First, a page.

Travis Hafner– LD: 16.2% (.828), GB: 30.9% (.190), FB: 52.9% (.333)
Hafner was never a line drive hitter, and his 52.9% fly ball rate has grown to be the dominant batted ball type. The lefty is obviously aiming for the right field short porch, but in 2013 his FB% has thus far increased by around 14%. These hits are falling into play slightly more than his career .307 average, and add to that the line drives falling in at an insane .828 average. While the power is for real, we can expect his .260 batting average to drop in the near future.
Brett Gardner– LD: 20.9% (.682), GB: 42.7% (.213), FB: 42.7% (.250)
Gardner’s .319 BABIP would lead you to believe that he belongs in the “just right” section, but he can actually improve upon this mark considerably. His 42.7% ground ball rate is 8 percent lower than his career rates, and his .213 batting average on these hits is well below his career .277 rate. Perhaps Gardner’s speed has diminished slightly, but it shouldn’t have this big of an effect. Expect his hits from fly balls to decrease while he sees many more hits on ground balls.
Ichiro Suzuki– LD: 15.0% (.647), GB: 56.6% (.234), FB: 28.3% (.161)
The right fielder is coming off a career high line drive year, where he posted a 24.7% line drive rate. In 2013, that batted ball type has fallen to just 15.0%, which is still 5.5% lower than his career norm. Not only should he be hitting more line drives, but he should also be beating out more ground balls. His current .259 BABIP is .040 points below last year’s, and nearly .090 points below his career average. Even if his age is catching up to him, this type of drop off is too extreme, so expect his batting average to level off around .270 to .280 in the coming months.
Robinson Cano– LD: 18.0% (.680), GB: 50.4% (.229), FB 31.7% (.364)
Cano is having a great season so far, and we can expect it to continue. Although he should be seeing a few more hits on line drives, he’s gotten a tad bit lucky on fly balls. When it all evens out, he’ll probably see a slight reduction in power with an increase in batting average,
Vernon Wells– LD: 18.5% (.696), GB: 39.5% (.306), FB: 41.9% (.235)
Considering what he’s done over the last two seasons, you’d think Wells would fall in the lucky category, but his peripherals look fine. All of his batted ball rates are within less than 2% of his career rates, and the batting averages aren’t far from unexpected either. Although the batting average on ground balls is high, the number on line drives is low, and it looks like he can maintain his current .301/.357/.538 slash. He’s someone you need to keep an eye on because of his performance with the Angels, but Wells has not yet been aided by luck.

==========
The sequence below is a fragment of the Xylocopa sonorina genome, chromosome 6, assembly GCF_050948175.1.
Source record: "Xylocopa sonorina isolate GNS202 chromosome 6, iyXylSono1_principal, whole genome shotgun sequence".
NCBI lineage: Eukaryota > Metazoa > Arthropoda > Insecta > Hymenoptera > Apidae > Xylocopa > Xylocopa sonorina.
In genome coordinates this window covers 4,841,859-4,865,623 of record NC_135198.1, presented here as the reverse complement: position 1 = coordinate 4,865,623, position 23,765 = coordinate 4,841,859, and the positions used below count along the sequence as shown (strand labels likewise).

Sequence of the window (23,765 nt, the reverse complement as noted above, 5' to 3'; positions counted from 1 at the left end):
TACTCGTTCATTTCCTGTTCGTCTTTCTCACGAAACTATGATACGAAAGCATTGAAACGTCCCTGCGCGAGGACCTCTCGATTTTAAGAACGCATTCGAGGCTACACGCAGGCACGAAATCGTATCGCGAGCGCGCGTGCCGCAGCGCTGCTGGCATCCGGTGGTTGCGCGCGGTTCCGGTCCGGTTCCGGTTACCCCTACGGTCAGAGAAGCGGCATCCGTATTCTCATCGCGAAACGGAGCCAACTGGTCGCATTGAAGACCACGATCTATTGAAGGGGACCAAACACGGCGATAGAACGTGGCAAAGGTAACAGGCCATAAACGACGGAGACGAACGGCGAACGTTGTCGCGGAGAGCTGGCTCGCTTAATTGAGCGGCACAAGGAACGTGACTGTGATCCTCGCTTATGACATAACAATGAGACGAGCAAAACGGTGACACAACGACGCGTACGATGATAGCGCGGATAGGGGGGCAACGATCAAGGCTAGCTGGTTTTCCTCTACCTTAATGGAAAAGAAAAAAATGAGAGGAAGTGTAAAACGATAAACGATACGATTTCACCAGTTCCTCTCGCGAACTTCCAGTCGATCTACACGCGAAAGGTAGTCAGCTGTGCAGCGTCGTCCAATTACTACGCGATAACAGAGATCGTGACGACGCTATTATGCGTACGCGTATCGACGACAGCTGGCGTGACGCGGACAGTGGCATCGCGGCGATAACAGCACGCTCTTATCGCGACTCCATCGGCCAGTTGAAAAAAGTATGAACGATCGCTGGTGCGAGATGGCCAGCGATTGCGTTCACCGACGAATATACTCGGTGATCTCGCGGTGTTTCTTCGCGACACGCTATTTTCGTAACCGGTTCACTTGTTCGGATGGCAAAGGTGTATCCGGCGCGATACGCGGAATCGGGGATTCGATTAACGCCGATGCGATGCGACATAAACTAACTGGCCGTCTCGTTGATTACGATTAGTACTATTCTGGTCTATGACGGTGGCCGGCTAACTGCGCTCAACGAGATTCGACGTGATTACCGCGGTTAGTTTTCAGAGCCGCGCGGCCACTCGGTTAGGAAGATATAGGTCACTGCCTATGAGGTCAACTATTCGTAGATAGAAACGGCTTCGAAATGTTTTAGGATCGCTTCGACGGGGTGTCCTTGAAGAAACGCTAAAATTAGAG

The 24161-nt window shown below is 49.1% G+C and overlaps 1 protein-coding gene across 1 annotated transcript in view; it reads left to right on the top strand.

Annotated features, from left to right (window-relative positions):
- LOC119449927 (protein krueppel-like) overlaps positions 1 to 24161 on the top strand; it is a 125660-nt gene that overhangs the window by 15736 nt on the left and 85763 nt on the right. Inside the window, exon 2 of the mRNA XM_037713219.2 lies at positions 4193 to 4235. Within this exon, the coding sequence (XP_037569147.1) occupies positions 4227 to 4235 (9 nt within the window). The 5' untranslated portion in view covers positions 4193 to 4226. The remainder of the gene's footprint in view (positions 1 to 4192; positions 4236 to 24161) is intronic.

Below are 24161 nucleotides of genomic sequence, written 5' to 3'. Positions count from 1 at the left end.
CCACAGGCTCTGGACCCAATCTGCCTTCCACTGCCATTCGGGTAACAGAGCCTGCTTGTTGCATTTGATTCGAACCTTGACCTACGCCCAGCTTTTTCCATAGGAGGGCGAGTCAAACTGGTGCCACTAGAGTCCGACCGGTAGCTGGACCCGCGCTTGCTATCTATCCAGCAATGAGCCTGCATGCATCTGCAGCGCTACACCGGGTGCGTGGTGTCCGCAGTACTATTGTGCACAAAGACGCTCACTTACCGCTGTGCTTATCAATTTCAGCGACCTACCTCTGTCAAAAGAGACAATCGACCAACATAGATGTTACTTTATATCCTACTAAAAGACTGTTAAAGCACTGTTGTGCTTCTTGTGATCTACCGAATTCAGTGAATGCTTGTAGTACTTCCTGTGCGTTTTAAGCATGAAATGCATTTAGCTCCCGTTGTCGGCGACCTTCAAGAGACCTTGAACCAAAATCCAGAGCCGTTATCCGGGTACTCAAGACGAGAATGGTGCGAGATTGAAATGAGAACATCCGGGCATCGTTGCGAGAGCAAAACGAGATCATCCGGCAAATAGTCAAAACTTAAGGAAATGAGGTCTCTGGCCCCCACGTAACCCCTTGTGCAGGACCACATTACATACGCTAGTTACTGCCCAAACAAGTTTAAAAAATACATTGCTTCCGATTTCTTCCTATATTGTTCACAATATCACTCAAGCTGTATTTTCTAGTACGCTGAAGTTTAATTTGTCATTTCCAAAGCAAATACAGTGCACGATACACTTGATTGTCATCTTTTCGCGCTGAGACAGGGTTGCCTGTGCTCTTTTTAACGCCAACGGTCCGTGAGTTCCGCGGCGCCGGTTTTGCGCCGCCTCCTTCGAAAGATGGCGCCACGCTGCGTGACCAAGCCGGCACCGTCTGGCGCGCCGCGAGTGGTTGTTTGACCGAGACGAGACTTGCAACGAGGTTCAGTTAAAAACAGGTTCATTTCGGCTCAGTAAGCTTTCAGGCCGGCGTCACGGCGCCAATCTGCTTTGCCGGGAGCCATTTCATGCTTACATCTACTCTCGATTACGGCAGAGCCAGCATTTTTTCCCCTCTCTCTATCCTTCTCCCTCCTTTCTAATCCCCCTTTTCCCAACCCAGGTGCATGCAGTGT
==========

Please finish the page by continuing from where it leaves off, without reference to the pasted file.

Lyle Overbay– LD: 20.4% (.667), GB: 40.7% (.182), FB: 38.9% (.286)
Here’s another player that spent two consecutive seasons with below average offense. The only thing out of the ordinary for Overbay in 2013 has been a 5% decrease in ground balls, and a 5% increase in fly balls. This increase is small enough to think that it’s deliberate, as he’s now facing the short right field porch in Yankee Stadium. Compared to career batting averages, Overbay is right on target with all of them, except for a .060 drop in line drive rate. At 36 years old, this could be age related regression, and I don’t think there’s anyway you could call his current .264/.299/.496 slash unlucky.
Chris Stewart– LD: 18.2% (.600), GB: 40.0% (.227), FB: 41.8% (.190)
Stewart hasn’t been the greatest offensive player, or even an average offensive player, but he’s provided the team with a decent bat and above average defense. It’s completely possible that we see his batting average on line drives and fly balls increase, but I wouldn’t count on it from a guy who has a career .223/.282/.317 slash.
Jayson Nix– LD: 23.9% (.706), GB: 40.8% (.345), FB: 35.2% (.125)
Nix’s line drive rates and batting average on ground balls are high, but he’s also not seeing as much power as he should. Despite owning a .147 career ISO, his current .058 ISO in 2013 is far below what anyone expected. As Nix has seen more playing time, he seems to be hitting the ball better, and in the month of May he now owns a 111 wRC+. Despite that, I would expect his .243 batting average to fall while his .301 slugging percentage increases. Overall, it won’t be much of a difference in his current production.